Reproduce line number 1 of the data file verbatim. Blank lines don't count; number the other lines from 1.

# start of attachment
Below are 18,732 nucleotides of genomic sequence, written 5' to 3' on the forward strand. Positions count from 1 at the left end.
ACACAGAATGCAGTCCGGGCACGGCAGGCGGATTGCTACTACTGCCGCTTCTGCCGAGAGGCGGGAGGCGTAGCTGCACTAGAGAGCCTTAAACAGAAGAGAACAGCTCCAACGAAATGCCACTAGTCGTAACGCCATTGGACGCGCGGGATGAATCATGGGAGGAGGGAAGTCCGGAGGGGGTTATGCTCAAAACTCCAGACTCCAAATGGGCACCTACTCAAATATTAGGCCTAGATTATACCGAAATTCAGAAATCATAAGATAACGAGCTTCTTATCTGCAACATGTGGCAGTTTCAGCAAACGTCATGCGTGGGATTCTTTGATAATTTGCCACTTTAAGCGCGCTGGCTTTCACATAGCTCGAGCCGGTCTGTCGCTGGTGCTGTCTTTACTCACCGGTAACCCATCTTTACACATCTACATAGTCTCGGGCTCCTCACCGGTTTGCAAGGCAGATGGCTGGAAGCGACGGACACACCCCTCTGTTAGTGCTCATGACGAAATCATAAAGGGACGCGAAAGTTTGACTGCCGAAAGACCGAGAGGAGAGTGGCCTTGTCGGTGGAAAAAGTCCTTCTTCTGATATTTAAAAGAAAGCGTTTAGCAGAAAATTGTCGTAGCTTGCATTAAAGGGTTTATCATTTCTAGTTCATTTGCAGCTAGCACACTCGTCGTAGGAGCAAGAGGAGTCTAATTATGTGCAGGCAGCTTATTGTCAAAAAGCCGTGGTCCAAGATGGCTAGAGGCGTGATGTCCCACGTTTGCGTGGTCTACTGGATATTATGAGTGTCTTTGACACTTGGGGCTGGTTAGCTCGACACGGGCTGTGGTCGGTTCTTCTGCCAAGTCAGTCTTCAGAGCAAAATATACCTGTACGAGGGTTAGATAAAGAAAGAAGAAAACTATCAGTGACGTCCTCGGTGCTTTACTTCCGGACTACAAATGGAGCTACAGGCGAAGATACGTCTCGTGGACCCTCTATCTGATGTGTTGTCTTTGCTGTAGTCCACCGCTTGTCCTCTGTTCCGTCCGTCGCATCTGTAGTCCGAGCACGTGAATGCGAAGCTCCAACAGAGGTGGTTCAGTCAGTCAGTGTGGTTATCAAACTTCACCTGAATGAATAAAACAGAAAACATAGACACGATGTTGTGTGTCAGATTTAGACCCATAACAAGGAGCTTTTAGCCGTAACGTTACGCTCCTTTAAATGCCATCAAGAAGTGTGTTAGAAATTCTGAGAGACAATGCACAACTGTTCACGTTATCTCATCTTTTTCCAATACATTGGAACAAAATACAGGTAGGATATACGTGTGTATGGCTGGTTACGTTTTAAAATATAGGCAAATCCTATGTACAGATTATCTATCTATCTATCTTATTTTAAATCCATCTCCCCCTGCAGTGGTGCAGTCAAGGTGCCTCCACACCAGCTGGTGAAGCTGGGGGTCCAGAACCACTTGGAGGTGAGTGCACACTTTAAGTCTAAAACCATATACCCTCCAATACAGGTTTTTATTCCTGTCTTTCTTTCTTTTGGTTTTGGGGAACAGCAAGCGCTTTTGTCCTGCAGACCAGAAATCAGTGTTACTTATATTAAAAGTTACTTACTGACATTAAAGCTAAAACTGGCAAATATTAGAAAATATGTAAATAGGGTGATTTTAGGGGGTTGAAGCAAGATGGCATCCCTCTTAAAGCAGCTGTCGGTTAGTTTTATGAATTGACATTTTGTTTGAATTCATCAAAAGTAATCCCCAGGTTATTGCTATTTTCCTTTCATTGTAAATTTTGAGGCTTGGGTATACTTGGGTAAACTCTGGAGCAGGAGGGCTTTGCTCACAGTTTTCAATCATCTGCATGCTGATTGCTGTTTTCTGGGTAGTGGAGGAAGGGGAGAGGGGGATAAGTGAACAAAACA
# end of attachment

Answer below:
Below are 18,732 nucleotides of genomic sequence, written 5' to 3' on the forward strand. Positions count from 1 at the left end.